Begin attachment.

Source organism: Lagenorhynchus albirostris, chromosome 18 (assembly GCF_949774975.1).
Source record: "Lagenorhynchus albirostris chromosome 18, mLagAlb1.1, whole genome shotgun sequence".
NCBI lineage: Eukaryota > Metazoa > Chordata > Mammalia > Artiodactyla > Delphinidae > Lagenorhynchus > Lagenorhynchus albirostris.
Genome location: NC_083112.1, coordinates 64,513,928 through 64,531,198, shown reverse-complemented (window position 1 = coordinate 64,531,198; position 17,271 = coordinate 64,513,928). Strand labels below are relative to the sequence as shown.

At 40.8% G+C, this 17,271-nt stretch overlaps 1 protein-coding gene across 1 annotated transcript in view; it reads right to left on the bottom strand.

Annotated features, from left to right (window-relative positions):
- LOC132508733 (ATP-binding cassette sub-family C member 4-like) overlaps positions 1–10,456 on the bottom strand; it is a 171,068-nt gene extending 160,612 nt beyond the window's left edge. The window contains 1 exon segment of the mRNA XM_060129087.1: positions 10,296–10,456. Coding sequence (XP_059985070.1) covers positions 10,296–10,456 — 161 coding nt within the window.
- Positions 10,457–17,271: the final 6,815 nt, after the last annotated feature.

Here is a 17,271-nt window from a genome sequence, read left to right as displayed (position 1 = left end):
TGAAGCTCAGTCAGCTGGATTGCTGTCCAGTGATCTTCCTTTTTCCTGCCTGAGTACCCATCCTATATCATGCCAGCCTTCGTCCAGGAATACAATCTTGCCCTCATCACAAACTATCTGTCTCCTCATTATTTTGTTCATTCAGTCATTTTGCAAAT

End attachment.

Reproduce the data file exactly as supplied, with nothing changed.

Source organism: Lagenorhynchus albirostris, chromosome 18 (assembly GCF_949774975.1).
Source record: "Lagenorhynchus albirostris chromosome 18, mLagAlb1.1, whole genome shotgun sequence".
NCBI lineage: Eukaryota > Metazoa > Chordata > Mammalia > Artiodactyla > Delphinidae > Lagenorhynchus > Lagenorhynchus albirostris.
Genome location: NC_083112.1, coordinates 64,513,928 through 64,531,198, shown reverse-complemented (window position 1 = coordinate 64,531,198; position 17,271 = coordinate 64,513,928). Strand labels below are relative to the sequence as shown.

At 40.8% G+C, this 17,271-nt stretch overlaps 1 protein-coding gene across 1 annotated transcript in view; it reads right to left on the bottom strand.

Annotated features, from left to right (window-relative positions):
- LOC132508733 (ATP-binding cassette sub-family C member 4-like) overlaps positions 1–10,456 on the bottom strand; it is a 171,068-nt gene extending 160,612 nt beyond the window's left edge. The window contains 1 exon segment of the mRNA XM_060129087.1: positions 10,296–10,456. Coding sequence (XP_059985070.1) covers positions 10,296–10,456 — 161 coding nt within the window.
- Positions 10,457–17,271: the final 6,815 nt, after the last annotated feature.

Here is a 17,271-nt window from a genome sequence, read left to right as displayed (position 1 = left end):
TGAAGCTCAGTCAGCTGGATTGCTGTCCAGTGATCTTCCTTTTTCCTGCCTGAGTACCCATCCTATATCATGCCAGCCTTCGTCCAGGAATACAATCTTGCCCTCATCACAAACTATCTGTCTCCTCATTATTTTGTTCATTCAGTCATTTTGCAAAT